One day an expert in religious law stood up to test Jesus by asking him this question: “Teacher, what should I do to inherit eternal life?” 

Jesus replied, “What does the law of Moses say? How do you read it?” 

The man answered, “‘You must love the Lord your God with all your heart, all your soul, all your strength, and all your mind.’ And, ‘Love your neighbor as yourself.’”

“Right!” Jesus told him. “Do this and you will live!” 

The man wanted to justify his actions, so he asked Jesus, “And who is my neighbor?” 

Jesus replied with a story: “A Jewish man was traveling from Jerusalem down to Jericho, and he was attacked by bandits. They stripped him of his clothes, beat him up, and left him half dead beside the road. 

“By chance a priest came along. But when he saw the man lying there, he crossed to the other side of the road and passed him by. A Temple assistant walked over and looked at him lying there, but he also passed by on the other side. 

“Then a despised Samaritan came along, and when he saw the man, he felt compassion for him. Going over to him, the Samaritan soothed his wounds with olive oil and wine and bandaged them. Then he put the man on his own donkey and took him to an inn, where he took care of him. The next day he handed the innkeeper two silver coins, telling him, ‘Take care of this man. If his bill runs higher than this, I’ll pay you the next time I’m here.’ 

“Now which of these three would you say was a neighbor to the man who was attacked by bandits?” Jesus asked. The man replied, “The one who showed him mercy.” Then Jesus said, “Yes, now go and do the same.” 

Luke 10:25-37 

Injustice isn’t new. It’s been around a long time. There was injustice in this world when Cain did not treat his brother Abel with respect but instead took Abel’s life (Genesis 4:8). Sarai treated Hagar unfairly after Sarai gave Hagar to her husband as a second wife. Hagar became pregnant with Abram’s child (Genesis 16:6). Sarai’s jealousy caused injustice. Abram, on the other hand, didn’t treat Sarai with the dignity she deserved as he agreed to take Hagar as his wife.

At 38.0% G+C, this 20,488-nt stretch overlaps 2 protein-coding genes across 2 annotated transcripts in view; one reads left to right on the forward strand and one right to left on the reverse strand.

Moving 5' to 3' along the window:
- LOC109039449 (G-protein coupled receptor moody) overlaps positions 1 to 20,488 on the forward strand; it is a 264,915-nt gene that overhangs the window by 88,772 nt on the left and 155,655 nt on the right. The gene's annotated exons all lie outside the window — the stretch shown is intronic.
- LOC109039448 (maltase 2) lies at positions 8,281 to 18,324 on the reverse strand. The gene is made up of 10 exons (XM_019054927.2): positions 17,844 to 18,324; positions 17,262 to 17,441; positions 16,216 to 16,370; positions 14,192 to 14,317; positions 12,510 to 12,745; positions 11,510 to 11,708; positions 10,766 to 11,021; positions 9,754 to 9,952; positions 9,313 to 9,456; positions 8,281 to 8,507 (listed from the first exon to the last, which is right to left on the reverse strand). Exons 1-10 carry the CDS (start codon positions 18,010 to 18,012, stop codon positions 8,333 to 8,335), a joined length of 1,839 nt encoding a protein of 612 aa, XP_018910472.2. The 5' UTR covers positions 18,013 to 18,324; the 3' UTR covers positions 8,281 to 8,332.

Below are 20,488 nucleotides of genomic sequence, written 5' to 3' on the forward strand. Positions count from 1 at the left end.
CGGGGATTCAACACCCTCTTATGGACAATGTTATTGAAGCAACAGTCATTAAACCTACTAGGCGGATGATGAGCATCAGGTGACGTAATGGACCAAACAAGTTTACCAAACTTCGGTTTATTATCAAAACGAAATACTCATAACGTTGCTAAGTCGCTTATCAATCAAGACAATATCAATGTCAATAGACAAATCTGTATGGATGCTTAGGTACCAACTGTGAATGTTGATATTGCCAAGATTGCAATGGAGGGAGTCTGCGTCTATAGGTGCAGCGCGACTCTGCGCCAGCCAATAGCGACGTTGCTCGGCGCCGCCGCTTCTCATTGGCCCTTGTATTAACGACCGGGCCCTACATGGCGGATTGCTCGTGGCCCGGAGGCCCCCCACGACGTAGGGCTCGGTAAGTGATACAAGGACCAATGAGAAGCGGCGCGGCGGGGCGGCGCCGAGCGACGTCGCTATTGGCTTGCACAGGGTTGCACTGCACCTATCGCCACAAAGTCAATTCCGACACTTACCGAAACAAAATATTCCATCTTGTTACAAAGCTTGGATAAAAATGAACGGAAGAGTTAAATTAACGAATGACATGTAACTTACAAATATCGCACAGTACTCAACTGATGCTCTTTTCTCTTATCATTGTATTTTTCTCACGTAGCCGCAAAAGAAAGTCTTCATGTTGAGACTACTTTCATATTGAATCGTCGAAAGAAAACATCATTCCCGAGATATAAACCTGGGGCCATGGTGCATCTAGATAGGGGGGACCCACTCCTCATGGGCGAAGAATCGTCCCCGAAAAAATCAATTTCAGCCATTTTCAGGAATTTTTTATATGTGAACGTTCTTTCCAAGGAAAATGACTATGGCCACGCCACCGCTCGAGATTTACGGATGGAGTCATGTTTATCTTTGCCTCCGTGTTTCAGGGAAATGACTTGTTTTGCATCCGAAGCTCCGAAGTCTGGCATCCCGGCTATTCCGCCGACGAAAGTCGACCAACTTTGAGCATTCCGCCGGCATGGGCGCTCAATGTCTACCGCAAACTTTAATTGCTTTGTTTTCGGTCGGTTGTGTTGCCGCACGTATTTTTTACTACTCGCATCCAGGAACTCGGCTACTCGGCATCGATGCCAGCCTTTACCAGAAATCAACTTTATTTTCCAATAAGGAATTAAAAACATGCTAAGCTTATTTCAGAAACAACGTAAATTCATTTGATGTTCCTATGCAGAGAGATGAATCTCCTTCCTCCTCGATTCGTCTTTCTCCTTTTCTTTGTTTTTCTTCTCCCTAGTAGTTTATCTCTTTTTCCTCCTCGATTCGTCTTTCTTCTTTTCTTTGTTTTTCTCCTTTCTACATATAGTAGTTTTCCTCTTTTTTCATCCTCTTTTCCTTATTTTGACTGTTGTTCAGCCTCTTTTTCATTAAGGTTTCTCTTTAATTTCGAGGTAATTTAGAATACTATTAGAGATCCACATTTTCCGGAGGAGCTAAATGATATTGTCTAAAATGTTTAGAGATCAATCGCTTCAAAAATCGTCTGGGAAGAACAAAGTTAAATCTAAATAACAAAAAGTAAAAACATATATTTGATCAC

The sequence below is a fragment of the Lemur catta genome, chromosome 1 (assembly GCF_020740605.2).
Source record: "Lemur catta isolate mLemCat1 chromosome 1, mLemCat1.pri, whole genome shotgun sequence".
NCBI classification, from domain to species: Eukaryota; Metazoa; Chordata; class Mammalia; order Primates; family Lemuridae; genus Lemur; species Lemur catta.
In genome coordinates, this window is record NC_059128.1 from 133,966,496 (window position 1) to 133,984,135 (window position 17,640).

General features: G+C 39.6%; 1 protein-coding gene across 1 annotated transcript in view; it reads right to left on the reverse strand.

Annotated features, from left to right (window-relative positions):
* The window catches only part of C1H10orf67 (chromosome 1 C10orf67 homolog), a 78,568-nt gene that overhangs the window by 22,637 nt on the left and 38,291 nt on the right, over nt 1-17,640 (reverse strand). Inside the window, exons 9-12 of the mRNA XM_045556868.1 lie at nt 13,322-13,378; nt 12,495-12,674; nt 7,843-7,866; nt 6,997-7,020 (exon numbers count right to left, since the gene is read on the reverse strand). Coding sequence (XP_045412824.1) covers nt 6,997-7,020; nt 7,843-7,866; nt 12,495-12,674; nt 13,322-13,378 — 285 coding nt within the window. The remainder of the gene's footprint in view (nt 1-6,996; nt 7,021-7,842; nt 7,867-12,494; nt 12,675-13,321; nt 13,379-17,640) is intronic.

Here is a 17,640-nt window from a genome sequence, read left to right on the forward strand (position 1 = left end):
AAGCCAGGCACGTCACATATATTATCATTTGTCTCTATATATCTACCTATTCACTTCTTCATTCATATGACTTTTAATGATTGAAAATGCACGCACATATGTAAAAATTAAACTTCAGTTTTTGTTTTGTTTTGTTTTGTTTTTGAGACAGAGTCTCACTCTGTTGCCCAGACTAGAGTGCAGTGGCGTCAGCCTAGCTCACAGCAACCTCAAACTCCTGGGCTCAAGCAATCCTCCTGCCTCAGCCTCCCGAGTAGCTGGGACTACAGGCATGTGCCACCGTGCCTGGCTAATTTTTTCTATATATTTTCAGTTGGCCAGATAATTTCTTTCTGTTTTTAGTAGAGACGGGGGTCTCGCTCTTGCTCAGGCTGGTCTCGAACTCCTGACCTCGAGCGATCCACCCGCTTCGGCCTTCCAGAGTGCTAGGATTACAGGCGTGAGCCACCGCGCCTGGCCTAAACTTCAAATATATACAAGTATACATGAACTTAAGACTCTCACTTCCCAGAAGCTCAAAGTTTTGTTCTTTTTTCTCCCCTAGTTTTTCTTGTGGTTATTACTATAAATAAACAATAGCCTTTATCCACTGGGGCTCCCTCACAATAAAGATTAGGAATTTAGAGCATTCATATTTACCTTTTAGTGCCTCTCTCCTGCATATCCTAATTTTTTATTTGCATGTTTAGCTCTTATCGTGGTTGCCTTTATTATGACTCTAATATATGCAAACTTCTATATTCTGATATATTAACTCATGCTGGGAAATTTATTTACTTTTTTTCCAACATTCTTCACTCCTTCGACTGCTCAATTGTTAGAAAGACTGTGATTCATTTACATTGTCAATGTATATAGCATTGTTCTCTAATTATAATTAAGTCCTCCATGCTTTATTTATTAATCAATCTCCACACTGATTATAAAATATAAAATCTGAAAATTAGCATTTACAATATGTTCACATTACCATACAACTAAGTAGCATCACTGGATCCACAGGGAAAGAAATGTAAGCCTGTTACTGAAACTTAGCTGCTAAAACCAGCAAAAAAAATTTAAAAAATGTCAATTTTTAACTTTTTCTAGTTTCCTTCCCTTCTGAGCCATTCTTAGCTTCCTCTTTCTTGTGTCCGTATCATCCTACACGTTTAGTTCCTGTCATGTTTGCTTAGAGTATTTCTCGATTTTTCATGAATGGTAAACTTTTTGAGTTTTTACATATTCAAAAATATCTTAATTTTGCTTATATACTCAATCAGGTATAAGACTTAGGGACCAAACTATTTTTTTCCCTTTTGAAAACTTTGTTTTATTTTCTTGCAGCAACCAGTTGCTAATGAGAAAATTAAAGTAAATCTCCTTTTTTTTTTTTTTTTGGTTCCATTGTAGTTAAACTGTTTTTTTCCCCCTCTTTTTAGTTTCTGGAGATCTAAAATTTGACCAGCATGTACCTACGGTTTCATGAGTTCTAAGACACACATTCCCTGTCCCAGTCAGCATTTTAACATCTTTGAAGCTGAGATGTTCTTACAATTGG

Then we have Jacob, Abraham’s grandson, who was unjust in his treatment of Joseph, a son of his old age. Joseph received special privileges (including a coat of many colors) from Jacob that his other brothers didn’t receive (Genesis 37:3). Jacob’s unjust treatment of his sons caused hatred toward their younger brother. And they responded by selling Joseph off as a slave (Genesis 37:27). 

Injustices ravage this broken world. But injustice is not God’s desire for his creation. He desires us to treat everyone with dignity and fairness, to show no one partiality.  

In the law mediated by Moses (the first five book of the Bible), God made this abundantly clear. “Do not twist justice in legal matters by favoring the poor or being partial to the rich and powerful. Always judge people fairly” (Leviticus 19:15). “He (God) ensures that orphans and widows receive justice. He shows love to the foreigners living among you and gives them food and clothing” (Deuteronomy 10:18). 

These two passages show us that God makes all (no matter economic status, no matter parentage, no matter marital status, no matter citizenship) equal. Jesus makes it clear too in his parable of the good Samaritan. This parable shows us how to act towards other people – out of love and respect and a willingness to be sacrificial to one another. It is exactly what our world needs right now. 


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